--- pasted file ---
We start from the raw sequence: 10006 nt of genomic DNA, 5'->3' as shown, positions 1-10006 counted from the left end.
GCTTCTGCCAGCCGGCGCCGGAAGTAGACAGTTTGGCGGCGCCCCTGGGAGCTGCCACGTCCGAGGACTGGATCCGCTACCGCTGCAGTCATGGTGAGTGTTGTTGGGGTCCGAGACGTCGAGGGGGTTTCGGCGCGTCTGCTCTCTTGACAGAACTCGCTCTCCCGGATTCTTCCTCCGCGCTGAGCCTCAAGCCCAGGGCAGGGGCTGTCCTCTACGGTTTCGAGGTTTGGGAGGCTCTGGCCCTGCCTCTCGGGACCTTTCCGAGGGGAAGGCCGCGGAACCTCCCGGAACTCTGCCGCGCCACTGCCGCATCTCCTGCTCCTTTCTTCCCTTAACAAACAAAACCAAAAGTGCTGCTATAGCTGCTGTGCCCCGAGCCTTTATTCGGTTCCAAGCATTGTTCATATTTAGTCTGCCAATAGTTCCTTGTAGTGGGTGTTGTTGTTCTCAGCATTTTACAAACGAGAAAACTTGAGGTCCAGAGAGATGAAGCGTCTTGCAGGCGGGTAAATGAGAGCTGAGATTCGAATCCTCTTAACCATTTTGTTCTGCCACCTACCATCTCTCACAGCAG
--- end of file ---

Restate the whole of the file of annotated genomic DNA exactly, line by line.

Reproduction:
We start from the raw sequence: 10006 nt of genomic DNA, 5'->3' as shown, positions 1-10006 counted from the left end.
GCTTCTGCCAGCCGGCGCCGGAAGTAGACAGTTTGGCGGCGCCCCTGGGAGCTGCCACGTCCGAGGACTGGATCCGCTACCGCTGCAGTCATGGTGAGTGTTGTTGGGGTCCGAGACGTCGAGGGGGTTTCGGCGCGTCTGCTCTCTTGACAGAACTCGCTCTCCCGGATTCTTCCTCCGCGCTGAGCCTCAAGCCCAGGGCAGGGGCTGTCCTCTACGGTTTCGAGGTTTGGGAGGCTCTGGCCCTGCCTCTCGGGACCTTTCCGAGGGGAAGGCCGCGGAACCTCCCGGAACTCTGCCGCGCCACTGCCGCATCTCCTGCTCCTTTCTTCCCTTAACAAACAAAACCAAAAGTGCTGCTATAGCTGCTGTGCCCCGAGCCTTTATTCGGTTCCAAGCATTGTTCATATTTAGTCTGCCAATAGTTCCTTGTAGTGGGTGTTGTTGTTCTCAGCATTTTACAAACGAGAAAACTTGAGGTCCAGAGAGATGAAGCGTCTTGCAGGCGGGTAAATGAGAGCTGAGATTCGAATCCTCTTAACCATTTTGTTCTGCCACCTACCATCTCTCACAGCAG